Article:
The Finance Ministry concerns itself only with the level of aggregate expenditure for each ministry; not the internal allocations. “Each minister is his own Finance Minister,” is the saying in some countries. Each ministry has a total amount and it can freely reallocate that money among its various agencies and programmes.

This has several advantages to it. It serves to hamper creeping increases in expenditures as new policies are funded by reallocations from other areas within the ministry. It creates ownership in the respective ministries for the actions that are taken. Decisions are also better informed as spending ministries are in the best position to judge the relative merits of their programmes. The role of the Ministry of Finance is to verify that the offsetting cuts to finance new programmes are real.

4. Relaxing central input controls: Relaxing central input controls is another feature of successful fiscal consolidation strategy. This is based on the simple premise that the heads of individual agencies are in the best position to choose the most efficient mix of inputs to carry out the agency’s activities. The end-result is that an agency can produce the same services at less cost, or more services at the same cost. This greatly facilitates fiscal consolidation strategies by mitigating their effects on services.

This can be seen as the public sector’s version of “deregulation”. The consolidation of budget appropriation lines is rather straightforward and simple. It is now common for agencies to receive one single appropriation for all of their operating expenditures.

5. An increased focus on results: An increased focus on results is a direct quid pro quo for relaxing input controls as described above. Accountability in the public sector has traditionally been based on compliance with rules and procedures. It didn’t matter what you did as long as you observed the rules. Now, when the public sector is deregulated, a new results-based system is needed to hold managers accountable.

This is a fundamental change: holding managers accountable for what they do, not how they do it. Effectively implementing this is, however, very difficult in practice. The difficulties can be divided into several groups of issues. At the most basic level, some government activities simply lend themselves to results measurement much more readily than others.

For example, an agency that produces a single or a few homogenous products or services can be rather easily measured. On the other hand, agencies that produce heterogeneous and individualised services can be very difficult to measure. The majority of government services fall into the latter category. Various social services are the outstanding example.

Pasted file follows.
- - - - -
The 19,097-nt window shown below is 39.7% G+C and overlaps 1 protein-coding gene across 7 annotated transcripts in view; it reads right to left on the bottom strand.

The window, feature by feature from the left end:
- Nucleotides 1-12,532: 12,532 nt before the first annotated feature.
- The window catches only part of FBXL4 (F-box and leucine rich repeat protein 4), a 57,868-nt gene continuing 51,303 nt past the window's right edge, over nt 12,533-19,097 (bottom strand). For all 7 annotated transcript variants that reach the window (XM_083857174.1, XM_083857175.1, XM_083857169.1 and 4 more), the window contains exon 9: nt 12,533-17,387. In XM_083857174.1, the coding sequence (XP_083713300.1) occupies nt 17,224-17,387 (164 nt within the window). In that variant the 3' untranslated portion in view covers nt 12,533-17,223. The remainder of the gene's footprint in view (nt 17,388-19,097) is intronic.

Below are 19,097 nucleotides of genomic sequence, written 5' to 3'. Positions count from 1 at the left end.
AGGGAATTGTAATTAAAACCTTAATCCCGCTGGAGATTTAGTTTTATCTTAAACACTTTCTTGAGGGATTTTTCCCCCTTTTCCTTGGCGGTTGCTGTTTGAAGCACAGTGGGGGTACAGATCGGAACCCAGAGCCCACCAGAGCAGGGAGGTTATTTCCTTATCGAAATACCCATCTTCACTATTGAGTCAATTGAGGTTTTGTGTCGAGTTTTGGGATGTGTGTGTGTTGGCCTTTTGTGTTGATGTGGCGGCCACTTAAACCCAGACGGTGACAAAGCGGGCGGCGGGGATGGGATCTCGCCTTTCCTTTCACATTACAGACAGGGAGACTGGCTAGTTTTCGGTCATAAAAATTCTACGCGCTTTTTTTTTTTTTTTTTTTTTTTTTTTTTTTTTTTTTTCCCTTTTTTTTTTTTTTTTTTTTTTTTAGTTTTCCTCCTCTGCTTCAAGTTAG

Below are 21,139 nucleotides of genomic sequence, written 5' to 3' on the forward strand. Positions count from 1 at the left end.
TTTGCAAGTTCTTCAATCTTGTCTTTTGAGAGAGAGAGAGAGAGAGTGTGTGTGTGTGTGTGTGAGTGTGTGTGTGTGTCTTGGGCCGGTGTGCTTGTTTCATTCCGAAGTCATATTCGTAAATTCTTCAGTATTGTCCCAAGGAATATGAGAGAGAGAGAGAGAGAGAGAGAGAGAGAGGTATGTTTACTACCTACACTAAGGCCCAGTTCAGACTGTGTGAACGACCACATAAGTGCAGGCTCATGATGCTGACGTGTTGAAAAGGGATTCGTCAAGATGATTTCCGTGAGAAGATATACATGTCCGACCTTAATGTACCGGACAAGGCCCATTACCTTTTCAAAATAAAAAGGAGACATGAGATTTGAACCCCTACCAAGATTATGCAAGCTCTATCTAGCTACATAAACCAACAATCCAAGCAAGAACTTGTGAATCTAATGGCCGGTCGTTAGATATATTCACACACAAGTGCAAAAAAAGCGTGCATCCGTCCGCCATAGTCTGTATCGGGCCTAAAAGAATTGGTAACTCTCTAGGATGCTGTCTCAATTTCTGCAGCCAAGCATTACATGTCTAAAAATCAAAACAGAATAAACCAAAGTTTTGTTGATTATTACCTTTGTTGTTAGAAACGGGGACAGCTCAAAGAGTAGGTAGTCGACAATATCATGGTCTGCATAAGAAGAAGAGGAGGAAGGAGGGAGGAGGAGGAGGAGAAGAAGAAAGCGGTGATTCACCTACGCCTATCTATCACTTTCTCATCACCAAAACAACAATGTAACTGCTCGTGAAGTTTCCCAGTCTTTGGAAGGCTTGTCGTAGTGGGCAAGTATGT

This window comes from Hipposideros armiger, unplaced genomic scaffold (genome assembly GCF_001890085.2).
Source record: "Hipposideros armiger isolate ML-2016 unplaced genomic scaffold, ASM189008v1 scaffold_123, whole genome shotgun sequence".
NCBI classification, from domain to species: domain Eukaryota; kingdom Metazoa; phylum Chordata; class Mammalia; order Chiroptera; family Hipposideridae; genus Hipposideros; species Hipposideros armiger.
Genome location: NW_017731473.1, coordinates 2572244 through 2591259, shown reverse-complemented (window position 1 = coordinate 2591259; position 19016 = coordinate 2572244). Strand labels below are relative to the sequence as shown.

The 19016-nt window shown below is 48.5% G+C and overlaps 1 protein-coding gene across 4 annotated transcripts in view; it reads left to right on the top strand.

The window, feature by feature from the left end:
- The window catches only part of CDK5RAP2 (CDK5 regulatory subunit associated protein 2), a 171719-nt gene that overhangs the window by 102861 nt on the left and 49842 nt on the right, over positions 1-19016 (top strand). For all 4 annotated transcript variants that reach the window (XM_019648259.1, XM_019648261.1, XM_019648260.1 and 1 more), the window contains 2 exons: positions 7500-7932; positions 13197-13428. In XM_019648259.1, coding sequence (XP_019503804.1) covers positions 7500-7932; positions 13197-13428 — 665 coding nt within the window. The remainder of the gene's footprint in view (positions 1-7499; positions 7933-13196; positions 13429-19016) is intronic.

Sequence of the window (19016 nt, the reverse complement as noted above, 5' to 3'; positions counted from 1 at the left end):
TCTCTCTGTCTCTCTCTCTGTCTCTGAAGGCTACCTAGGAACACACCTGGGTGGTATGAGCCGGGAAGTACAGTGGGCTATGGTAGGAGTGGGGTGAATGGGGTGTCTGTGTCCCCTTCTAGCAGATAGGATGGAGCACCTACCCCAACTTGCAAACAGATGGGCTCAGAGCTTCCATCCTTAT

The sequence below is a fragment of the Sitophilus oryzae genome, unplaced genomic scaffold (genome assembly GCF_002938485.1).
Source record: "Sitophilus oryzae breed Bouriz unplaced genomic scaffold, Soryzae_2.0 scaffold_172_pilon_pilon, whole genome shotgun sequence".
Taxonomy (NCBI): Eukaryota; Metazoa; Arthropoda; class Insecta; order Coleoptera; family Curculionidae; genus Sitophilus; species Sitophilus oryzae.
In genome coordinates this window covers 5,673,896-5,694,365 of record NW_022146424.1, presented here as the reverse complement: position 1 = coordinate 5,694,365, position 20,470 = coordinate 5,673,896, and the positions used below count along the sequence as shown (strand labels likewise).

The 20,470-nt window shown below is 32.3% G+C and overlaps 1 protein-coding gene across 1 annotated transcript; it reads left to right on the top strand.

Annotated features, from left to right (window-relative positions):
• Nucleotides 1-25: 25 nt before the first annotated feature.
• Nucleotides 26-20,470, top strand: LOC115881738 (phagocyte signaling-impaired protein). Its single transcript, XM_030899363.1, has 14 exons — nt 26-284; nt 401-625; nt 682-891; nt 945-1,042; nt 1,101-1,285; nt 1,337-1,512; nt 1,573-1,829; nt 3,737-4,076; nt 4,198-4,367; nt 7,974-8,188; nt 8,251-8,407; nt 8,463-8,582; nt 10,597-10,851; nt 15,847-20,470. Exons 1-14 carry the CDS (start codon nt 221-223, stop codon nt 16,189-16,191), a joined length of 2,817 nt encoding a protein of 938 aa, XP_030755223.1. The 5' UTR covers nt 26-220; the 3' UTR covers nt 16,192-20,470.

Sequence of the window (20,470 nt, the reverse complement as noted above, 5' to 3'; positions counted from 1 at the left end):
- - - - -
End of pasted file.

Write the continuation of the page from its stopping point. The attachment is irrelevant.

Outputs are the goods and services that government agencies produce. Outcomes are the impact on, or the consequences for, the community of the outputs that are produced. An example highlights this. A government may wish to reduce the number of fatalities on highways caused by drunk drivers. This would be the outcome. In order to achieve this, it may launch a series of advertisements in the media highlighting the dangers of drunken driving.

A combination of the outputs and outcome measurement is the optimum choice, but experience shows that one will always dominate. It is a well-known phenomenon in management that “what gets measured, gets managed.” 

6. Budget transparency: Increased transparency in budgeting made significant advances in the late 1980s and early 1990s. The budget is the principal policy document of government, where the government’s policy objectives are reconciled and implemented in concrete terms. Budget transparency – openness about policy intentions, formulation and implementation – is therefore at the core of good governance agenda.

If we take a look at fiscal transparency in concrete terms, we can say that it has three essential elements:

• The first is the release of budget data. The systematic and timely release of all relevant fiscal information is what we typically associate with budget transparency. It is an absolute pre-requisite, but it is not enough.

• The second element is an effective role for the legislature. It must be able to scrutinise the budget reports and independently review them. It must be able to debate and influence budget policy and be in a position to effectively hold the government to account. This is both in terms of the constitutional role of the legislature and the level of resources that the legislature has at its disposal.

• The third element is an effective role for civil society, through the media and nongovernmental organisations. Citizens, directly or through these vehicles, must be in a position to influence budget policy and must be in a position to hold the government to account. In many ways, it is a similar role to that of the legislature albeit only indirectly. These three elements work together.